Academic year
Paula Casal
Law School, Area of Legal and Political Philosophy
Universitat Pompeu Fabra
Master courses
Module 7. Issues in Contemporary Theoretical and Practical Philosophy
2012-09-27 - 2012-11-29
Thu. 15-18
Room 40.113, Roger de Llúria Building, Campus Ciutadella, Fac. Filosofia, UPF



To become familiar with the main debates within contemporary distributive justice, and  to learn how to defend a position regarding resource distribution in a clear and rigorous manner.




This module examines some of the central debates about distributive justice that have taken place in Anglo-American political philosophy since the publication of John Rawls’s A Theory of Justice in 1971. Rawls’s work has stimulated responses from the right, most notably from Robert Nozick, a libertarian, as well as from the left, including authors like G. A. Cohen, feminists like Susan Okin and other liberal egalitarians like Ronald Dworkin and Amartya Sen.


These responses can be organized via three main debates. The first concerns the search for the correct principles of distributive justice. For example, is it important to distribute benefits equally or is all that matters that people have enough? The second, known as the debate on “the currency of justice”, concerns what should be distributed equally (or according to whatever turns out to be the right principle or combination of principles) in a just society.  Is it primary goods, as Rawls argues, or resources, as Dworkin advocates? Is it welfare, as Cohen believes, or is it what Sen describes as capabilities and functionings?


The third and more extensive debate in distributive justice concerns the scope of application of whatever combination of principles and currencies turns out to be correct. Many employ the term “distributive justice” as if it was coextensive with social justice. However, those terms aren’t equivalent. One important reason is that discussing the ethics of distribution is relevant at both micro- and macro-levels. For example, Cohen has argued that those principles should apply all the way down to individuals and even specific actions, including those concerning occupational choice. He appeals to the feminist slogan “the personal is political” which those concerned with gender equality have also employed to argue in favor of including the family as a legitimate site for distributive justice. Distributive justice, thus, has sub-social applications. It also has supra-social applications, as it can also apply across countries, generations, and even species.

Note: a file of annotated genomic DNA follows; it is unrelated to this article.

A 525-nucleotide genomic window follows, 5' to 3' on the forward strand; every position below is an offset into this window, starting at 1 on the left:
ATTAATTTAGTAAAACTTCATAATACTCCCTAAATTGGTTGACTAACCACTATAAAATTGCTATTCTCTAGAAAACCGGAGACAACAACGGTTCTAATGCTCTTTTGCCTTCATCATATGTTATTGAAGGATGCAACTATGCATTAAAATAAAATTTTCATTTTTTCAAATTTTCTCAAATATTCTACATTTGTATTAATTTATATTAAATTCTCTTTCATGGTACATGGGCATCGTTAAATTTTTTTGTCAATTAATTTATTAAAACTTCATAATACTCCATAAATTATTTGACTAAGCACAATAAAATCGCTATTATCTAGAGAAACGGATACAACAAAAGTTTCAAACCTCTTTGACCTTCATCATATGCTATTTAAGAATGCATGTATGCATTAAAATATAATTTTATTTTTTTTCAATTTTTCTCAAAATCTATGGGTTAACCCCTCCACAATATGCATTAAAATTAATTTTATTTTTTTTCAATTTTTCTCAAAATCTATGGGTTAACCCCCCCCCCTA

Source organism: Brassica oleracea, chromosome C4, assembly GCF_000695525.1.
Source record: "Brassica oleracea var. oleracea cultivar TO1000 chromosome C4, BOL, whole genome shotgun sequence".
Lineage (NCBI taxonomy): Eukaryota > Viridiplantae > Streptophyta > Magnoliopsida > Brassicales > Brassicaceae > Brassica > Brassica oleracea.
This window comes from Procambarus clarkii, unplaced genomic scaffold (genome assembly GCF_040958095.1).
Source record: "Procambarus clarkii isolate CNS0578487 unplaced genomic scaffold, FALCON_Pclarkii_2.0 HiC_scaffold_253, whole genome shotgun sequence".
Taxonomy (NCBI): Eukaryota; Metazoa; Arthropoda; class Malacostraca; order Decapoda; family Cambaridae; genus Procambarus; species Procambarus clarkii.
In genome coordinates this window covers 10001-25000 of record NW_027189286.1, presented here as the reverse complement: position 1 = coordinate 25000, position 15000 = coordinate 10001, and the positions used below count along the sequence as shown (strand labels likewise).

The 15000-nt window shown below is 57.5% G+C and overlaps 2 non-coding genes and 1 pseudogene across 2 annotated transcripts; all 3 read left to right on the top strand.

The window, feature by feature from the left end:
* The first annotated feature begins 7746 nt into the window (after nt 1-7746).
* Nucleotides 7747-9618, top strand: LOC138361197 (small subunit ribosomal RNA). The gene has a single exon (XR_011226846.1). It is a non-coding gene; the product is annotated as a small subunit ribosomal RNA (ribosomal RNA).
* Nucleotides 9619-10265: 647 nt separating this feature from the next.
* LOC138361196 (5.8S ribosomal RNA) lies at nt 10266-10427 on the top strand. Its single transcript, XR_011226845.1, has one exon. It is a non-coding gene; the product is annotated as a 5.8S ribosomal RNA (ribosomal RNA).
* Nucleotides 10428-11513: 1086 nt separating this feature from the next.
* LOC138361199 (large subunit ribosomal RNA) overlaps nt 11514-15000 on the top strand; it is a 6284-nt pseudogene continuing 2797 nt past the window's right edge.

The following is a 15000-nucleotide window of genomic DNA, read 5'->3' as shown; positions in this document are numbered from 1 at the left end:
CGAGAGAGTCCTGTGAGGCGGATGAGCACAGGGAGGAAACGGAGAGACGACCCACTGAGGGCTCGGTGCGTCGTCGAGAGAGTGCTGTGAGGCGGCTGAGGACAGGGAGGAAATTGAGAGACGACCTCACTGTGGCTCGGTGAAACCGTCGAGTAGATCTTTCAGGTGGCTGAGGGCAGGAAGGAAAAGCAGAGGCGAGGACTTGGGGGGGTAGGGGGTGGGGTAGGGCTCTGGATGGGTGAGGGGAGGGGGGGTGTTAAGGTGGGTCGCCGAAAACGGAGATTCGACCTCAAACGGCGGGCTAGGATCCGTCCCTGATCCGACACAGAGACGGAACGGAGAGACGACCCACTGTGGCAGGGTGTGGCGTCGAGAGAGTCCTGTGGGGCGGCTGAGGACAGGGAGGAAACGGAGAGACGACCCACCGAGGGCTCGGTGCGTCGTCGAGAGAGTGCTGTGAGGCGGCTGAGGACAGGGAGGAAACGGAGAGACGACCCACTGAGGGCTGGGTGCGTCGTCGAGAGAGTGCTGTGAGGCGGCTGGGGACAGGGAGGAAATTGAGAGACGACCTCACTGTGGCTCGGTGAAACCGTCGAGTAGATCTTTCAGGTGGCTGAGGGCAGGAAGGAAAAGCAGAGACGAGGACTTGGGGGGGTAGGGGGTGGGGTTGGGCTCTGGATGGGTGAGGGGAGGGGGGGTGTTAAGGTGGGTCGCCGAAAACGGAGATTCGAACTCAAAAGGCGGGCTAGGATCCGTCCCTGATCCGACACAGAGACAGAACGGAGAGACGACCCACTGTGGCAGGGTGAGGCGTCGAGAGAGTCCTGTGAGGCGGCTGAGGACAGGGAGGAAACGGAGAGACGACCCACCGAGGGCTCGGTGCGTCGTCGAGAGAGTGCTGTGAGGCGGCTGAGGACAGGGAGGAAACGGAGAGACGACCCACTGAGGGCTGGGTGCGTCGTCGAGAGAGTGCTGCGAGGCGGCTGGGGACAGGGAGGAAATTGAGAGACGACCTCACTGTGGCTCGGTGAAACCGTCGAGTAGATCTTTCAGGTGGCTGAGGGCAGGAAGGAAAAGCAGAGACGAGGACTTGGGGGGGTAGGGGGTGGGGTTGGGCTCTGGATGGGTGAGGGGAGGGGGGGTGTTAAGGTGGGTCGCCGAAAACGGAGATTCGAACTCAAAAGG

The course employs short expositions of a position and long discussions of the pros and cons of holding it. These expositions and discussions take place within 3 hour seminars among students who have read at least one paper for the discussion.


One 2000-4000 essay on one aspect of the course OR an exam with short questions on basic notions learnt during the course. Students can chose.




II.               Equality or Priority?


Derek Parfit, “Equality or Priority?”, The Ideal of Equality ed.  Matthew Clayton and Andrew Williams (Palgrave MacMillan 2002)


Larry Temkin, Inequality, (Oxford: Oxford University Press, 1993), Ch. 9.


Michael Otsuka and Alex Voorhoeve, Why it Matters if Some are Worse Off than Others” Philosophy and Public Affairs (2009)


III.            Equality or Sufficiency?


Harry Frankfurt, “Equality as a Moral Ideal”, Ethics (1987)


Paula Casal, “Why Sufficiency of Not Enough”, Ethics (2007)


IV.           Equality of what?


Ronald Dworkin, Sovereign Virtue (Harvard University

Press, 2000), Chs. 1 and 2.


Derek Parfit, Reasons and Persons (Oxford: Oxford University Press,

1984)  Appendix I “What Makes Someone’s Life Go Best”


Amartya Sen “Equality of What?” in

and Equal Freedom ed. Steve Darwall (University of Michigan, 1995)


G. A. Cohen “On the Currency of Egalitarian Justice”, Ethics (1989)


V.               The rejection of distributive justice


           Robert Nozick, Anarchy, State and Utopia, (Basic Books, 1974) Ch. 7


VI.            The egalitarian ethos


G. A. Cohen, Rescuing Justice and Equality



     VII. Justice within the family


Susan Okin, Justice, Gender and the Family (Basic Books, 1989)


   VIII. International and global justice


Thomas Pogge, World Poverty and Human Rights (Polity, 2008)


Hillel Steiner, “Just Taxation and International Redistribution” NOMOS XXXVII (1999)


Paula Casal “Global Taxes on Natural Resources” with replies from Pogge and Steiner”, Journal of Moral Philosophy (2011)


IX. Inter-generational distributive justice


Axel Gosseries and Lucas Meyer, Intergenerational Justice (Oxford University Press, 2009)


X.  Justice across species


Peter Vallentyne, “Of Mice and Men: Equality and Animals”, Egalitarianism ed. Nils Holtug and Kasper Lippert Rasmussen (Oxford University Press, 2007)